Parental Rights and Duties

Parental Rights and Duties


the personal and property rights and duties that the law assigns to parents to ensure a proper upbringing and material support for their children and to protect the children’s rights and interests. The Constitution of the USSR (art. 53) states that spouses are completely equal in their family relations. The father and mother have equal rights and duties with respect to their children regardless of whether they are married or divorced. They have the right to bring up their children from the moment the children are born until they attain majority. The Constitution of the USSR (art. 66) stipulates that citizens of the USSR are obliged to concern themselves with the upbringing of their children, to train them for socially useful work, and to raise them as worthy members of a socialist society.

All questions pertaining to the upbringing of children are decided by the father and mother on the basis of mutual consent, and disputes that may arise between them are resolved by guardianship agencies. If the parents are living apart, disputes over which parent should have custody of the children are decided by a court. In such decisions the most important criterion is the children’s welfare. Parents who do not live with their children have the right to visit them and must take part in their upbringing. Parents are the legal representatives of their minor children, whose rights and interests they must protect in all institutions, including legal ones, without special authorization. They are obliged to support their children, both minors and disabled adults needing assistance.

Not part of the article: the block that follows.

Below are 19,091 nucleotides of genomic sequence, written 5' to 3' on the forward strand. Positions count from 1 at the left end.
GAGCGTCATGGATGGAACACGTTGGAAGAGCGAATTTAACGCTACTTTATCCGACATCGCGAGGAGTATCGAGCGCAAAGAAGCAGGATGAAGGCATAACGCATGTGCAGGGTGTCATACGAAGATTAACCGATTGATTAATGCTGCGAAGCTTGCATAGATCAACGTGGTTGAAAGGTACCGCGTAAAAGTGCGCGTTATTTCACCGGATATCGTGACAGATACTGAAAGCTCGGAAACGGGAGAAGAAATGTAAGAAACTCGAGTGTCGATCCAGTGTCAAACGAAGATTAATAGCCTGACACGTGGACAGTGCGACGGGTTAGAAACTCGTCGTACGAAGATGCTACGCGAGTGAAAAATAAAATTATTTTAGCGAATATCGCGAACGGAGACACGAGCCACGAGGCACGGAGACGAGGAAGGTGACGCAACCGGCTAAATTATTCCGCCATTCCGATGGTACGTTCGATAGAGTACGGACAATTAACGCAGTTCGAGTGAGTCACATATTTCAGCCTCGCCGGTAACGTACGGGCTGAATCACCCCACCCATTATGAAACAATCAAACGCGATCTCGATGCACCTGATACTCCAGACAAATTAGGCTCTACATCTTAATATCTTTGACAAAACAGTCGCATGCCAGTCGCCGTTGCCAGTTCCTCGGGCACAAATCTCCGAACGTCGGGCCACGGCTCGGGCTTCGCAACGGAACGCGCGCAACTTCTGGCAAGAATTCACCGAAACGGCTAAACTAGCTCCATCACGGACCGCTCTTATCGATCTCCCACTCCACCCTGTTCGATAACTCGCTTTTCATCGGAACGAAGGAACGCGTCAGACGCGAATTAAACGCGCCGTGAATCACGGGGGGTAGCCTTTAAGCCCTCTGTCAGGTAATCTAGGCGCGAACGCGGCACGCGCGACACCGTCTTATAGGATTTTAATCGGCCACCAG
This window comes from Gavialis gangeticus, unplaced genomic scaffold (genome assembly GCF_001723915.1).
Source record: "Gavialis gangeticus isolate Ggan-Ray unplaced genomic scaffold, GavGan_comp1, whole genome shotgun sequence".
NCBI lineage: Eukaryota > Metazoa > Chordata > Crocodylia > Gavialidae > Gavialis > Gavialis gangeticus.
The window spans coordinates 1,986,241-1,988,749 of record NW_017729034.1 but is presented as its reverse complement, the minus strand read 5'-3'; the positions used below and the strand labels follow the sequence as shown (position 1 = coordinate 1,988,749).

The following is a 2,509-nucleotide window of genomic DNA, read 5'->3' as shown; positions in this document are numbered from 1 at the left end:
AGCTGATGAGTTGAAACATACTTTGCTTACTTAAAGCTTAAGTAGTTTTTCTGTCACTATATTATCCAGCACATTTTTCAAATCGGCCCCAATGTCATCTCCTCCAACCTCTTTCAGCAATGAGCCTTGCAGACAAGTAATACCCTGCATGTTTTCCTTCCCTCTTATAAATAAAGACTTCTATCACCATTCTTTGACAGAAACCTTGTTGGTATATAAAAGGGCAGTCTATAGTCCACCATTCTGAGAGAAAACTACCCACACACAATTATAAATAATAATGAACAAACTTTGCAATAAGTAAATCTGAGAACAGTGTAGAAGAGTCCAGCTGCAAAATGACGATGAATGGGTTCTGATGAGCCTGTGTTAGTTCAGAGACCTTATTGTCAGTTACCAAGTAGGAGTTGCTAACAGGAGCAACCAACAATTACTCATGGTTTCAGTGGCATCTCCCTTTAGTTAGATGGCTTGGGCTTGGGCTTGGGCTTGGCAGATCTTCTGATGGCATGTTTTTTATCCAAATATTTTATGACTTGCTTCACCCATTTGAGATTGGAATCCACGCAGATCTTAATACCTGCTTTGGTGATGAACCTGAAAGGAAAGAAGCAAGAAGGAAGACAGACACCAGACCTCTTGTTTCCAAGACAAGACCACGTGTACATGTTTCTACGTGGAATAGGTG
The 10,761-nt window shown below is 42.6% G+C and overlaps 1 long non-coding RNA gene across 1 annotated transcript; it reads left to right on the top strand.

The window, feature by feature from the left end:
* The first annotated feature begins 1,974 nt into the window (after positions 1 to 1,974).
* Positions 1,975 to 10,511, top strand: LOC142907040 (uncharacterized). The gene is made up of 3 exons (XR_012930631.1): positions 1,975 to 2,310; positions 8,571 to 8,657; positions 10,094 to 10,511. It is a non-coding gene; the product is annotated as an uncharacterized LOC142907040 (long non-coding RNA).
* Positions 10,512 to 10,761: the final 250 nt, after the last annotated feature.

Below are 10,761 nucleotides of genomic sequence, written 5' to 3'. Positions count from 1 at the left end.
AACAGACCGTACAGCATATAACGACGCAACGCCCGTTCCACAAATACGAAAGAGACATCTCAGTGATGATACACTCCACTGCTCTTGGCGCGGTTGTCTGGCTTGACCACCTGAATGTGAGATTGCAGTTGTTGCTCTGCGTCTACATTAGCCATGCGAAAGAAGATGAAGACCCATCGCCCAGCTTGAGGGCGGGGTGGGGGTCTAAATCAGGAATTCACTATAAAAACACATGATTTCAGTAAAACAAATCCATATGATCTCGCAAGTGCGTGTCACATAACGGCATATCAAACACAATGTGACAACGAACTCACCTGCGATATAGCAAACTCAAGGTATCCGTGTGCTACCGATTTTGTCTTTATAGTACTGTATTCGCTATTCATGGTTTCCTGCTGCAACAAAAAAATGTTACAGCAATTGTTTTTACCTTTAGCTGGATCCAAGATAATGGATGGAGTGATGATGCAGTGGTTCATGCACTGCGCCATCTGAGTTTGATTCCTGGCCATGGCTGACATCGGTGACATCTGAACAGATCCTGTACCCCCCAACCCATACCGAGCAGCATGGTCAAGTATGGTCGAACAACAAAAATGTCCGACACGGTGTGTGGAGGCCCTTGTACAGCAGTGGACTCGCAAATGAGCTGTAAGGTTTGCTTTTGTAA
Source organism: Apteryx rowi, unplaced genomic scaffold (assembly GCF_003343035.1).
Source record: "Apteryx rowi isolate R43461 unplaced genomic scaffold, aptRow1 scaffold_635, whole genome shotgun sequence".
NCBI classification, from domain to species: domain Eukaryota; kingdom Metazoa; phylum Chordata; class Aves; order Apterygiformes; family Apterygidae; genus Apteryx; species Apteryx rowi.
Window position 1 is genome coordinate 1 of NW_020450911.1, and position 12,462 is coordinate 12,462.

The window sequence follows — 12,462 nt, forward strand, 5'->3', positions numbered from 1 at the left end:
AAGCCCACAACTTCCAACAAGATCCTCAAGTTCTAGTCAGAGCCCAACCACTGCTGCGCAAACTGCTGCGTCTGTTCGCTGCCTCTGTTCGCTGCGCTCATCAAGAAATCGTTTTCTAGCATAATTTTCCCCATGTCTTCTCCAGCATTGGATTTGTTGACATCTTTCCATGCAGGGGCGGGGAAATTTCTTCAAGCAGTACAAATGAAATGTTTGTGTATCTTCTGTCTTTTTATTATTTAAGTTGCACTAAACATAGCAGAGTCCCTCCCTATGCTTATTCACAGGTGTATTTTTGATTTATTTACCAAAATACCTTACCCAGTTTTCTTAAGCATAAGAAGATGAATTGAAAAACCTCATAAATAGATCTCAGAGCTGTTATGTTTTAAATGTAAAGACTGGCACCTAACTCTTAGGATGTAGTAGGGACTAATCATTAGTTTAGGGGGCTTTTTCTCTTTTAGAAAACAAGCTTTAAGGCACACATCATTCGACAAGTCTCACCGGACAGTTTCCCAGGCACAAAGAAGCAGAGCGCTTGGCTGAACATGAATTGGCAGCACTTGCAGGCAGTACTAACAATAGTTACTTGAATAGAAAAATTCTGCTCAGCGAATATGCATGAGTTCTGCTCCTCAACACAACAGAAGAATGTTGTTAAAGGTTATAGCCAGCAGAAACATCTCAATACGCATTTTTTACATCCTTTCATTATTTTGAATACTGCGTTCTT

Parental rights are protected by law, and parents have the right to demand the return of their children from any person holding the children in defiance of the law or a court judgment.

Parents (or one parent) who perform their duties improperly may be deprived of their parental rights if they evade their parental duties or abuse their parental rights, treat children cruelly, exert a harmful influence on them by their amoral or antisocial behavior, or are chronic alcoholics or drug addicts (for example, the Code of Laws on Marriage and the Family of the RSFSR, art. 59). Deprivation of parental rights does not relieve parents of the duty to support their children. Parental rights may be restored if the interests of the children require it.

References in periodicals archive ?
In connection with the listing and designation of parental rights and duties regarding the child's person, in the literature of the field there is no consensus of opinions.
A remarkable author (2) enumerated the following parental rights and duties regarding the child: a) the right to determine the child's home; b) the duty to financially support the child; c) the duty to raise the child; d) the right to return the child; e) the rights to have personal relations with the child; f) the right to watch over the growth, education, teaching and professional training of the child; g) the right to consent to adoption of the child.
In our opinion, we believe that parental rights and duties regarding the child's person can be approached through their subject.
e) Regarding the love, affection, and other emotional ties existing between the child and the child's parent or parents, siblings, and other relatives, and the degree of harm to the child that would arise from the termination of parental rights and duties, the court finds--
g) Regarding the child's ability to form a significant relationship with a parental substitute and the likelihood that the child will enter into a more stable and permanent family relationship as a result of permanent termination of parental rights and duties, the court finds--